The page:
I recently had the opportunity to sit in on some sessions at the Radio and Television News Directors Association (electronic journalists) National Conference 2010 — where some of the biggest players in the broadcast industry in Canada got together for three days to discuss the industry, where we’re at it, how to improve as reporters and more.
My task was to sit in on two sessions and write something of a summary/recap of the newsworthiest topics that came out of the sessions.
Here is the article I wrote for the session entitled “Social Media Bootcamp.”
RTNDA National Conference 2010
Session Recap Article: Social Media Bootcamp
By Linda Hoang
Social media can and must be used in newsrooms in this new age of journalism.
That was the sentiment that echoed at one of the last sessions at the 2010 RTNDA National Conference, the “Social Media Bootcamp.”
Moderated by Andy LeBlanc (Leap Leadership Corp.), the bootcamp panelists included Doug Lacombe (MBA, president of Communicatto), who offered a business perspective on the use of social media tools like Twitter, CTV Calgary’s Camilla Di Giuseppe, who talked about her own positive personal experiences incorporating Twitter-use into day-to-day reporting and anchoring, and media lawyer Matt Woodley, who discussed the negative implications that social media can bring to a newsroom.
The session began with a quick survey to see how many conference goers in the room were social media users. The answer? Not very many.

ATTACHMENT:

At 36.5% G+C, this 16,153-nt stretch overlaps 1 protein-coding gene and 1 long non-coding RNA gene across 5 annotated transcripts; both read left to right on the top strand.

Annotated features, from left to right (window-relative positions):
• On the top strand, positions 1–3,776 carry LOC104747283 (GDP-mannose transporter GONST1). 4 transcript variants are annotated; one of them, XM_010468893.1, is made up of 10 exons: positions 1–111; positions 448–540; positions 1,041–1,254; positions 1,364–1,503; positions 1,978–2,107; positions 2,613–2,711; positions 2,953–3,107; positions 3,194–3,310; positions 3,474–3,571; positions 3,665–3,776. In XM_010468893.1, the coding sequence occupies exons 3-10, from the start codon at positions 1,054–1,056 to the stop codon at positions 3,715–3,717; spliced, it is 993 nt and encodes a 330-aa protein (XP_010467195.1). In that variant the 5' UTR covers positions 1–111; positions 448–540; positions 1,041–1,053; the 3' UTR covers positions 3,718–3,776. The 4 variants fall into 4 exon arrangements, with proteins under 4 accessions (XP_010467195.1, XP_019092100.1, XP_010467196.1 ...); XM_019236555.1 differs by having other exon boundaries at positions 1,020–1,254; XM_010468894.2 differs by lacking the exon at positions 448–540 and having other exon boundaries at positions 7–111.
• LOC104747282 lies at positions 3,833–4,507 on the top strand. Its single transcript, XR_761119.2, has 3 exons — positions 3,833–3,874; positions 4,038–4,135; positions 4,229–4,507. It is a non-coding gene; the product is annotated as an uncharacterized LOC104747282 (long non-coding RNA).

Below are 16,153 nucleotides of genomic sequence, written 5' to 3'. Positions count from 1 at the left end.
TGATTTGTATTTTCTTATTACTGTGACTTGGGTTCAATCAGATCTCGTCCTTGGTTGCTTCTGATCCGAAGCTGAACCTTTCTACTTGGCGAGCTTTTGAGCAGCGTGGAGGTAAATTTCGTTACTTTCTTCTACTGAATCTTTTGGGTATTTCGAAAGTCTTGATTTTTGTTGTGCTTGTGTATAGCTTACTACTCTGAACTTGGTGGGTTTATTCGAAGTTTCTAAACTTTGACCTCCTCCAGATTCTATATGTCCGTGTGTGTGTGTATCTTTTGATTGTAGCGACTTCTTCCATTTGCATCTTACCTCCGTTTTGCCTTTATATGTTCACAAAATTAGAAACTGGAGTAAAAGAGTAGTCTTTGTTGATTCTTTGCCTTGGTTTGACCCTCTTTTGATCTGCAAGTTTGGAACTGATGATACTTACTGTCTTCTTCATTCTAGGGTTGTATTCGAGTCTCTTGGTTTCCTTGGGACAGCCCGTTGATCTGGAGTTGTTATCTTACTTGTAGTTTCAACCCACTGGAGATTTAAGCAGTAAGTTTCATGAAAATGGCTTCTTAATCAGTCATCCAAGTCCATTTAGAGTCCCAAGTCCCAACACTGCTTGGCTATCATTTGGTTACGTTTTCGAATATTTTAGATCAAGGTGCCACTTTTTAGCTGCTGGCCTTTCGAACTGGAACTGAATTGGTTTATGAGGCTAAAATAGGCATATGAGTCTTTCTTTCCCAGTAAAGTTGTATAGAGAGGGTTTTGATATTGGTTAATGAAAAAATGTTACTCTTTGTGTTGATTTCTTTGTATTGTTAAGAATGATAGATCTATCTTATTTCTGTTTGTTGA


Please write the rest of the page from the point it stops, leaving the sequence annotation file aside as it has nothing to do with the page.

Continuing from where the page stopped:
Social media is not a fad and news directors must begin to adopt these new practices into their newsrooms.
The computer, the digital devices audiences are now on constantly, is the source to which newsrooms as well as advertisers, must tap into to reach those audiences, Lacombe said.
He advises news directors to think mobile, think viral, and to especially encourage personal branding of company reporters on platforms like Twitter and Facebook.
Di Giuseppe talked about the many benefits she has found using Twitter.
“It’s a news gathering hub,” she said. “If you ask people for pictures, they’ll give you pictures, they’ll give you information, you just have to ask.”
Twitter is a great source for story ideas as well, Di Giuseppe said, advising that news stations should be monitoring Twitter feeds to find news.
But what Di Giuseppe praises most about using the social media tool in journalism, is the connection it creates between reporter and audience.
“Tweeting” (sending an update to Twitter) during a newscast, “following” someone who follows you, those are ways that make audiences connect more with the reporter and therefore with the company itself, increasing loyalty.
But Woodley cautions session attendees.
“Be careful. There are a number of pitfalls,” he says.
Social media is opening up a variety of legal cases that have never been dealt with before.
Posts made on the Internet are permanent and instantaneous, Woodley says.
“Figure out what your liability issues are (when using social media).”
Woodley adds that he sees social media being the big driver towards development of privacy laws in Canada in the future.
One question that arose out of the Q & A period was; what should newsrooms do about employees who are reluctant to adopt these new social practices?
Di Giuseppe suggests social media tutorials, one-on-one training, and teaching by using examples of others in the business who have had success with social media.
Whether the panel convinced anyone in the session to sign up for Twitter as soon as they got back to their hotel rooms that night, one thing was made very clear as the social media session came to an end.
News directors and all newsmakers can – and must – embrace new technologies and opportunities in order to succeed in the changing industry.